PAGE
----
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By Robert Dilday. Photos by Win Grant.

Worship at Richmond’s First Baptist Church is multifaceted, transforming, grounded in Scripture and deeply sensitive to God’s presence – in a word, liturgical. Some Christians are skittish of the word because liturgy, for them, connotes sterility, anachronism, an inability to transform. That’s because, in part, they associate it so closely with the distant Christian past. Yet, this ancient method of encountering God is uniquely suited to pointing to God’s presence in a postmodern world.

Liturgy, says worship writer Mark Galli, lives out a story in a story-deprived world. Western culture has lost its story. The narrative which modernity gave us – that human life is progress, that science and technology will resolve all difficulties – has been shattered by a century of world wars and economic collapses, holocausts and genocides, pandemics and terrorist attacks. In contrast, liturgy reenacts a profound narrative. It’s a story – The Story, actually – that begins with God’s creative act and the choosing of a people. Through them the Creator was revealed to the world – by the gathering of a nation and the insights of that nation’s prophets, and, ultimately in the supreme revelation, by Jesus Christ.

But the story continues among generations of believers – including us – who have discovered broken lives healed by the God revealed in Jesus, and who look hopefully to the time when all creation will be redeemed.

Worshippers pray during Sunday morning worship services.

When we welcome others to worship, we welcome them, not just to a service at the corner of Monument and the Boulevard, but into a drama that is epic – and one which will transform them.

How does liturgy reenact the story through worship at FBC?
By embodying worship in four “acts.” The call to worship and opening hymn gather us as God’s people, a preview of the ultimate gathering of all believers from all eras to praise God. We hear the Word through Scripture and through preaching drawn from it. We symbolize Christ’s sacrifice by taking the bread and cup in Communion. And we respond and are sent out to engage in God’s great gathering mission.

By engaging Scripture. If the Bible is, as we proclaim, God’s word, then immersion in it will be lifechanging. Each Sunday, wide swaths of it are read – from the Old Testament, from the Epistles, from the Gospels. Generations of believers have crafted a reading schedule – the lectionary – which reminds us of our story, evoking gratitude for God’s mighty works in the past and promises for the future. That’s why a robust “Thanks be to God” is the appropriate response to the reader’s reminder that what has been heard is “The Word of the Lord.”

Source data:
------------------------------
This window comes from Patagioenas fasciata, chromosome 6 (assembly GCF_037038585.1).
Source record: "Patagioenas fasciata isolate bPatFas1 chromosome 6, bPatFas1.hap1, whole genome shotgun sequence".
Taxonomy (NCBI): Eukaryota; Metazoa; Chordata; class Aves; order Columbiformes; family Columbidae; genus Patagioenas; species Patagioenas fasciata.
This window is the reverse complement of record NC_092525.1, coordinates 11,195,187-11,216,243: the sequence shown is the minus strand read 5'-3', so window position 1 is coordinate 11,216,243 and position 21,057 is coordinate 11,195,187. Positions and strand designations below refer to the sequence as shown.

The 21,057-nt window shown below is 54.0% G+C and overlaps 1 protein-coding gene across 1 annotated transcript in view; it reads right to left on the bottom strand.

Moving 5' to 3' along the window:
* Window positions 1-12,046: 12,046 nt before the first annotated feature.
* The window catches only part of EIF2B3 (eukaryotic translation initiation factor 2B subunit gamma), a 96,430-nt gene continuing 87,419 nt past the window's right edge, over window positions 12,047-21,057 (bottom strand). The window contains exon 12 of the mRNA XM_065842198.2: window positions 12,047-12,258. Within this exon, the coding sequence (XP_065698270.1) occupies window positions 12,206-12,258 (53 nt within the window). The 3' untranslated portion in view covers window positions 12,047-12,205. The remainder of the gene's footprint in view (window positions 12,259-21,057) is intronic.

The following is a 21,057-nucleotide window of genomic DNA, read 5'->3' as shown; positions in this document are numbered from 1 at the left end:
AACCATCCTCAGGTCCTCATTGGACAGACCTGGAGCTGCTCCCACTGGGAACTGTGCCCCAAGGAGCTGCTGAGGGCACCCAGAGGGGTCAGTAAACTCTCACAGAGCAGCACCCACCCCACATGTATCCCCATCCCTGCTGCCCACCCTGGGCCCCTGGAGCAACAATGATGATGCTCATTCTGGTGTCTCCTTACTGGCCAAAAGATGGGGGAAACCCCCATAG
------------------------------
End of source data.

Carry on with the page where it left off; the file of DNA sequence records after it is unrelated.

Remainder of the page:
By participating in the prayers and praises of past generations. We pray the Psalms in the call to worship. We sing the Doxology in gratitude for God’s blessings. We recite (and, once a month, sing) the Lord’s own prayer.

Jim Somerville baptizes Will Wright.

By symbolic reenactments.
Baptism represents both God’s initiative in offering love and relationship, and the response we make to that great gift. In Communion we are reminded of Jesus’ blood and broken body, and experience His presence in a remarkable and mysterious way.

By living the Christian year. The Christian year isn’t a medieval timekeeping device superseded by the atomic clock. It’s a deeply spiritual – and profoundly counter-cultural – reenacting of the life of Christ as a way of ordering one’s own life. FBC begins the church year by reflecting on the mystery of God’s incarnation at Advent, celebrates Christ’s revelation to the world at Christmas and Epiphany, journeys with Him to the cross in Lent, rejoices in resurrection and a Spirit-filled life at Easter and Pentecost, and proclaims the signs of the Kingdom during the days that follow, until Advent renews the cycle.

In the end, liturgy reminds us of the one great character in our story – God – and anchors the focus there. “ ‘I come to seek God because I need Him,’ may be an adequate formula for prayer,” said the devotional writer Evelyn Underhill. “ ‘I come to adore his splendor and fling myself and all that I have at his feet,’ is the only possible formula for worship.”

Robert Dilday (robert.dilday@gmail.com), a member of FBC since 1986, is a deacon and member of the Church Choir and One Accord, and led the church’s former contemplative and contemporary worship services. He has two sons – Harrison, 22, an engineer in the U.S. Navy based in San Diego; and Andrew, 19, a sophomore theatre major at Baylor University. Robert is Associate Editor of the Religious Herald, the biweekly newsjournal of the Baptist General Association of Virginia. He enjoys running, reading and music, and sings in a local jazz band.

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